Sunday, April 15, 2007
Livin' & Tryin' in 5/4 time
Yes, the world is thick with jazz festivals and even Fargo, N.D. has a fairly decent Blues Fest. A few years ago I got a CD autographed by the east coast musician my wife went to see when I met her almost exactly 10 years earlier. (I had gone to see the Neville Bros on the same bill) I still treasure the year I saw Jorma Kaukoken at a festival in the tiny town of New York Mills, MN in a baseball infield with perhaps 150 other souls. In most places, these events are just another listing in the Friday newspaper, another in the endless list of choices of how a wealthy nation might entertain itself.
Living smack dab in the middle of the largest disaster area the United States has ever seen, an event like French Quarter festival is more than just an option sandwiched between a trip to Target in the morning and one to Blockbuster for a Saturday night's entertainment. It is a defining and participatory event closer to the civic religions of pre-Christian Mediterranean societies than anything in America, peopled by larger-than-life figures who represent Who We Are. Failure to propitiate them, we remind ourselves, might upset the balance of our cosmos.
Worse, spurning them might be one more reason for our pantheon to consider retreating from the challenges of life here to Austin or Nashville. It is more important now than ever that we come, even in a pouring rain threatening worse (as tornadoes and hail tear through Mississippi to the north). We would no more stay home from French Quarter Fest due to rain than a prominent Roman citizen would miss an important ceremony of Jupiter, or would a modern politician spend the Fourth of July watching baseball on cable TV in his boxers.
Sure, there are many among us who might only make a Mardi Gras parade or two, and only drift through an event like FQF if they have company in from out of town, but our major religions are filled with people who overflow the churches and temples only on the high holidays but never otherwise darken the door. I think that on balance we are a devout group, committed to the calendar of days that block out our cultural piety, a calendar that shares the colors of purple, green and gold with that of the ecclesiastical calendar of the Catholic Church, a cyclic series of observances as rigorous as Leviticus.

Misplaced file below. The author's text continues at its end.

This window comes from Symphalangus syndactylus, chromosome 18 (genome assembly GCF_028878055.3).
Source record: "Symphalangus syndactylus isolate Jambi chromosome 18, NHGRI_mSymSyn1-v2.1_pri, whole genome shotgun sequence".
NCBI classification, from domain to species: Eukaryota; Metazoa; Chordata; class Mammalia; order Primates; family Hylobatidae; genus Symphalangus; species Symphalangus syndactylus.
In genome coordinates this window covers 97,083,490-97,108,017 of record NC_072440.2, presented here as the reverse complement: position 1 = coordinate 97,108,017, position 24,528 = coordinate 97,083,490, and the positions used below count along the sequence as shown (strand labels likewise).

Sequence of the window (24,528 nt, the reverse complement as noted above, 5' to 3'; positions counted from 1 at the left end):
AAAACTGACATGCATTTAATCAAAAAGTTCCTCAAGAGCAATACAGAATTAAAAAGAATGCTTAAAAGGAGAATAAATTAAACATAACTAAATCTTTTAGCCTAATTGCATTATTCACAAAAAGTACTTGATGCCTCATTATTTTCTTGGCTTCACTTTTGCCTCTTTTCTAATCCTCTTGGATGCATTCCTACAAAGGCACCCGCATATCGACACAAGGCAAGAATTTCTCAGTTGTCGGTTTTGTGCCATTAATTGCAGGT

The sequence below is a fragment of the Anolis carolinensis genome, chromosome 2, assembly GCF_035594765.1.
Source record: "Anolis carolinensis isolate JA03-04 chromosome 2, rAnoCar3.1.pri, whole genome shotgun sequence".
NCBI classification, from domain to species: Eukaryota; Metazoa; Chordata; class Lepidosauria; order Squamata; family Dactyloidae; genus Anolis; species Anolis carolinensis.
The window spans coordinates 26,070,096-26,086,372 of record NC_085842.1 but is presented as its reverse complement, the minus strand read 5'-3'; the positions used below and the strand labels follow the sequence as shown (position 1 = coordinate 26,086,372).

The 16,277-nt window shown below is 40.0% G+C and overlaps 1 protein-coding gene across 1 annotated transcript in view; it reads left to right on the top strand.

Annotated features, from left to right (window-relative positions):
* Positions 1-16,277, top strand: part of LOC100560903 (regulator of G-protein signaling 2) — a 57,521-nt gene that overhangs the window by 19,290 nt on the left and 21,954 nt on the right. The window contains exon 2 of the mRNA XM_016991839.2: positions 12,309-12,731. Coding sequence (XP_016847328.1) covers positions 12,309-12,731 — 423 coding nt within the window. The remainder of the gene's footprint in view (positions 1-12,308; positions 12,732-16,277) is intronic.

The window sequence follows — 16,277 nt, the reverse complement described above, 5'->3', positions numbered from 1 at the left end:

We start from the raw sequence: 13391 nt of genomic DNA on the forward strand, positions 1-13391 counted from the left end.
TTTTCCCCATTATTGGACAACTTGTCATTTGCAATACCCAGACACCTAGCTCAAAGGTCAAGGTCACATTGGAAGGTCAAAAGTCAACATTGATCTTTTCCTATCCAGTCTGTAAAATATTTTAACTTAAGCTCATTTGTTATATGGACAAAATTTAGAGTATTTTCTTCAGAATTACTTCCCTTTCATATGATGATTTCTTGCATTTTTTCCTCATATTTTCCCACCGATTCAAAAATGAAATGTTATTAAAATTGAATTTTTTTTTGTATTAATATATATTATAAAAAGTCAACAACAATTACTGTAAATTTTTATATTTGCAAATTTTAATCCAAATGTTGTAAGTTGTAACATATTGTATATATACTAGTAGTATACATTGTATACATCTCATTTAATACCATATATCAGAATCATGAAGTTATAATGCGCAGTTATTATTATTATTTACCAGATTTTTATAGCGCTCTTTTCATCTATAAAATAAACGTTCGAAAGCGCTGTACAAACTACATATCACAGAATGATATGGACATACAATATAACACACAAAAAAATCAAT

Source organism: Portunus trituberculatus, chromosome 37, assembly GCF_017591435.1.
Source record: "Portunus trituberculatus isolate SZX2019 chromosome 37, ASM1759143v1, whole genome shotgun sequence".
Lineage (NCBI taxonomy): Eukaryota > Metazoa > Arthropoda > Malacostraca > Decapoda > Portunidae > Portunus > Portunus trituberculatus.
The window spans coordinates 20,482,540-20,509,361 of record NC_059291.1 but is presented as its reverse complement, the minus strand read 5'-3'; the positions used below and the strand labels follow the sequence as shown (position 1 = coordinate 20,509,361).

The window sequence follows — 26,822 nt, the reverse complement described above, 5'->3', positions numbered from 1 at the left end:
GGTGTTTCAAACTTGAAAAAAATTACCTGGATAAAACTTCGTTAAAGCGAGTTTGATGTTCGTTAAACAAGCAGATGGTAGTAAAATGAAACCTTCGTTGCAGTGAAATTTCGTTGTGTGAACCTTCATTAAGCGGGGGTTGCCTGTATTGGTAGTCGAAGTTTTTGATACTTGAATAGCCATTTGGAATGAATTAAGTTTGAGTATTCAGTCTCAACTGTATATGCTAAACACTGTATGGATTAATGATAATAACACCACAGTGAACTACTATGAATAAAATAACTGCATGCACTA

Like the faithful everywhere our faith in the vision of what it means to be an Orleanian colors our every step through life. We measure our days by the how long until Carnival, our seasons by the appropriate festival. Outside of hurricane season, we remember the weather not as the twister or blizzard of this or that year, but by that rainy Jazz Fest or that frigid Mardi Gras. Our favorite topic of conversation in a restaurant eating a fine New Orleans meal are meals past, and where we might eat next.
It is not a life that outsiders easily comprehend. They have been carefully trained to judge their their lives in other ways, to measure the pleasure of their life in the length of cash register receipts. America's biggest festivals have become adjuncts to shopping and the success of a Christmas is measured in the amount of extra litter we place out on the curb on St. Stephen's Day. Here we measure our success in the cubic yards of beer-scented go-cups and roux-stained paper plates--measures not of things but of what we have done together.
Its an odd life by American standards, and one that in fact requires more effort than many outsiders would realize. They think us indolent and childish in our devotion to the cult of Crescent City, but they must recognize that either the laundry will be done Thursday, or haunt us the rest of next week on a festival weekend. With the exception of Mardi Gras, the world does not stop. We choose to make time for all this because life without it is unimaginable. I know because I tried for almost nineteen years, and every Mardi Gras Day or Jazz Fest weekend I was away, I wondered if this is what it might be like to be a Christian spending Christmas Day in a country uncaring or even hostile to your religion, because that is what I was: a stranger in a strange land.
That is why we come home in spite of every contra-indication, of every challenge that confronts us here in daily life. Every road of approach to the festival is strewn with reminders that we live amid the rubble of disaster. Despite the distractions little and large, we will make our way through the traffic and join the pilgrimage, be joyous or relaxed as the moment dictates not in spite of it all, but because of it all. We have all come home to New Orleans and all its troubles so that something precious and sacred, the way of life represented by carnival and street parades, by the music and the food, shall not perish from the earth lest we should perish with it.
Katrina NOLA New Orleans Hurricane Katrina Think New Orleans Louisiana FEMA levees flooding Corps of Engineers We Are Not OK wetlands news rebirth Debrisville Federal Flood 8-29 Rising Tide Remember French Quarter Festival Jazz Fest Carnival Mardi Gras religion
European-Carribean-African livin - livin against the odds and celebratin that livin...
I love this town and wish I'd moved here sooner. My first FQ fest was a blast!!
I lived in your Fair City for about five months in early 1978 and am planning on coming back soon, but whether just for a visit or perhaps more permanently I'm not sure, yet.......
Thanks again for your post, and your blog!
Thanks for dropping by my blog. Peace to you.
"And when we speak we are afraid our words will not be heard nor welcome, but when we are silent we are still afraid. So it is better to speak remembering we were never meant to survive." -- Audie LordeAny copyrighted material presented here is done so for the purposes of news reporting and comment consistent with USC 17 Chapter 1 Title 107.